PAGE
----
The Office of the Privacy Commissioner says it is still talking to the Government about the privacy implications of extending “unique identifiers” to sole traders.
Economic Development Minister Steven Joyce announced last week that about 1.1 million sole traders, trusts and partnerships would be issued with New Zealand Business Numbers (NZBNs) that would help them identify themselves when dealing with the Government and other businesses.
The 13-digit ID numbers were issued to all companies registered with the Companies Office last year, in a move the Government said would cut red tape and promote e-commerce.
The privacy implications of extending the numbering system to sole traders may be greater than for registered businesses as the numbers would be linked to each trader’s personal name and, in most cases, their home address.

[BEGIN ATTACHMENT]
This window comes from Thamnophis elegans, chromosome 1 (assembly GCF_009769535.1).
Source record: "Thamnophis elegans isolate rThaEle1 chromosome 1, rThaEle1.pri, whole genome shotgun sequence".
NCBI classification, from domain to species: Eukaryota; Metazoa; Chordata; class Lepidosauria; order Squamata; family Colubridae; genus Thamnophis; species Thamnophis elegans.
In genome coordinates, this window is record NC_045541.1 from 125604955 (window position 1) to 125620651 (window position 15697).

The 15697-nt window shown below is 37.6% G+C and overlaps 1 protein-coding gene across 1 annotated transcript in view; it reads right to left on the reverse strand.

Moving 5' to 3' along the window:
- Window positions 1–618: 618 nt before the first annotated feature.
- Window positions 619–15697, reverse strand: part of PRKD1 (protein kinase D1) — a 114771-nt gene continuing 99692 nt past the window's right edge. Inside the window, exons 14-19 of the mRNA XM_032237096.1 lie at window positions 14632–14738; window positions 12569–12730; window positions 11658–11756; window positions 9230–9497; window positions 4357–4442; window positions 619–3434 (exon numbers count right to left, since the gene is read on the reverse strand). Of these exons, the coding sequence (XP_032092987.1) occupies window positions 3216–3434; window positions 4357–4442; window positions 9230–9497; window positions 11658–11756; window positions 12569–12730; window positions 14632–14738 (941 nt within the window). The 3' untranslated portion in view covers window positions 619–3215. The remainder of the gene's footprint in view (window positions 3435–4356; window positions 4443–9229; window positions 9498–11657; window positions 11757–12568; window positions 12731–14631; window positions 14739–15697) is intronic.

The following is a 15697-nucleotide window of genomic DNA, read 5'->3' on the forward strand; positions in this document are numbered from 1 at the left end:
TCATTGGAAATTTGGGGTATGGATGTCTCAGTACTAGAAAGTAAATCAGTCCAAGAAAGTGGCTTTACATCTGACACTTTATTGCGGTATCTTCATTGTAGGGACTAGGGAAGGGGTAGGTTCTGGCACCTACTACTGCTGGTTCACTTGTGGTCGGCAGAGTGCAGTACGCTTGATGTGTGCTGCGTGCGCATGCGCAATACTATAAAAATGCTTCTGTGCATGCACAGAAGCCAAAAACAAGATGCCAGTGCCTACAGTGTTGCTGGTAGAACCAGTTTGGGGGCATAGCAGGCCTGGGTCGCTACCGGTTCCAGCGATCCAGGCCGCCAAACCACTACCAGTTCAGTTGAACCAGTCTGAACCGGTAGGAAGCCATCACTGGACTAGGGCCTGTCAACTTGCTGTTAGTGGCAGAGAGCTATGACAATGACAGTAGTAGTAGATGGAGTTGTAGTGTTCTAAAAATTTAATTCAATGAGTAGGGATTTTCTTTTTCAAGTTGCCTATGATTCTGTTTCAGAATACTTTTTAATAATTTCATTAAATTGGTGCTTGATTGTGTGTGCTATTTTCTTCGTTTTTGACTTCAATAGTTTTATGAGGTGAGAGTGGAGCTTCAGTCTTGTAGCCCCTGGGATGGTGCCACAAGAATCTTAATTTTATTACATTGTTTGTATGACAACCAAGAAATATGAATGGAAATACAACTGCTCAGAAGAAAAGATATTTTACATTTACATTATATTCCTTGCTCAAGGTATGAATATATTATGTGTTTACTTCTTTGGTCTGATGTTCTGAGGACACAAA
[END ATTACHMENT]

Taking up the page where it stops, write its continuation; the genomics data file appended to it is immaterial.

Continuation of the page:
Charles Mabbett, a spokesman for the Office of the Privacy Commissioner, indicated it had concerns. “The Office has been involved in ongoing discussions with the Business, Innovation and Employment Ministry about the privacy issues, particularly around sole traders,” he said.
“Our main concerns have been that we believe individuals should be able to conduct business and access services without using an NZBN and that sole traders should be able to maintain control over how information about them is accessed by agencies.”
A spokeswoman for Joyce said individual government agencies could make it compulsory for traders to use their NZBN for transactions with that agency. “Specific criteria would need to be met by each agency before that would occur.”
A searchable online register would link each NZBN to that businesses’ name and address. But in the case of sole traders, it was intended that personal information such as the trader’s name or address would not be publicly available unless the sole trader allowed that, she said.
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